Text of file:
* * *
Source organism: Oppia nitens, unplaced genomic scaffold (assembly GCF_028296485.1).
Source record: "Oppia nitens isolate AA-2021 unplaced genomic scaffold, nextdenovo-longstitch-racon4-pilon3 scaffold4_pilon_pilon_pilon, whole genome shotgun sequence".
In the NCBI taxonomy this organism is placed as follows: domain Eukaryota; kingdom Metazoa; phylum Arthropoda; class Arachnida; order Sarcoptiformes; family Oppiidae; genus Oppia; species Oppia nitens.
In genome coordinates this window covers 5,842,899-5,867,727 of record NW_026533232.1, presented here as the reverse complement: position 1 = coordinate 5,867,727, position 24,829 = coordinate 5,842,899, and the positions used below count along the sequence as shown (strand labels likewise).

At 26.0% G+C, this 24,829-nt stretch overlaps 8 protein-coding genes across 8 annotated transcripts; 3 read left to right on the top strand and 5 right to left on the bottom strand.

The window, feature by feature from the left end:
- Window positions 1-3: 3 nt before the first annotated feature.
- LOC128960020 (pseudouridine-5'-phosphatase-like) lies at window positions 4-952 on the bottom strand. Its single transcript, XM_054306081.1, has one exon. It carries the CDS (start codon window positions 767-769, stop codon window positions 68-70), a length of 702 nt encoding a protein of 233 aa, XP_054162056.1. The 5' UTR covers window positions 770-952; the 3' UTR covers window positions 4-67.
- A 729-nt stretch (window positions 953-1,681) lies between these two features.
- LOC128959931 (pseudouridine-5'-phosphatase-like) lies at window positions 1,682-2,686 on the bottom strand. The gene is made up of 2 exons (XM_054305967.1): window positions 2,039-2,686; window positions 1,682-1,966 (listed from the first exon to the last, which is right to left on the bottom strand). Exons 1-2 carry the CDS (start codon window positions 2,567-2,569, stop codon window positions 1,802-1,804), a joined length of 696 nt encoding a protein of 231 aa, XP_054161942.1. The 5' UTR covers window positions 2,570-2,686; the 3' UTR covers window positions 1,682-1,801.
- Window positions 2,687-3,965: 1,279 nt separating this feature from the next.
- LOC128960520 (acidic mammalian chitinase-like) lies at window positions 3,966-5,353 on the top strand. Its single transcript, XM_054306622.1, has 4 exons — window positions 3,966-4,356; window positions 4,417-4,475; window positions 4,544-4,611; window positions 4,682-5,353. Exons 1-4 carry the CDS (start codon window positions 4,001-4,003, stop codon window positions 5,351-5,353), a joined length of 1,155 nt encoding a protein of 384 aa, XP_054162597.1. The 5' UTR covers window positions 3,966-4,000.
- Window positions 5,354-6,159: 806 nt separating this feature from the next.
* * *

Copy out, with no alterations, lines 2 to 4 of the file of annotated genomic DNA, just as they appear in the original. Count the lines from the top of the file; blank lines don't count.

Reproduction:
Source record: "Oppia nitens isolate AA-2021 unplaced genomic scaffold, nextdenovo-longstitch-racon4-pilon3 scaffold4_pilon_pilon_pilon, whole genome shotgun sequence".
In the NCBI taxonomy this organism is placed as follows: domain Eukaryota; kingdom Metazoa; phylum Arthropoda; class Arachnida; order Sarcoptiformes; family Oppiidae; genus Oppia; species Oppia nitens.
In genome coordinates this window covers 5,842,899-5,867,727 of record NW_026533232.1, presented here as the reverse complement: position 1 = coordinate 5,867,727, position 24,829 = coordinate 5,842,899, and the positions used below count along the sequence as shown (strand labels likewise).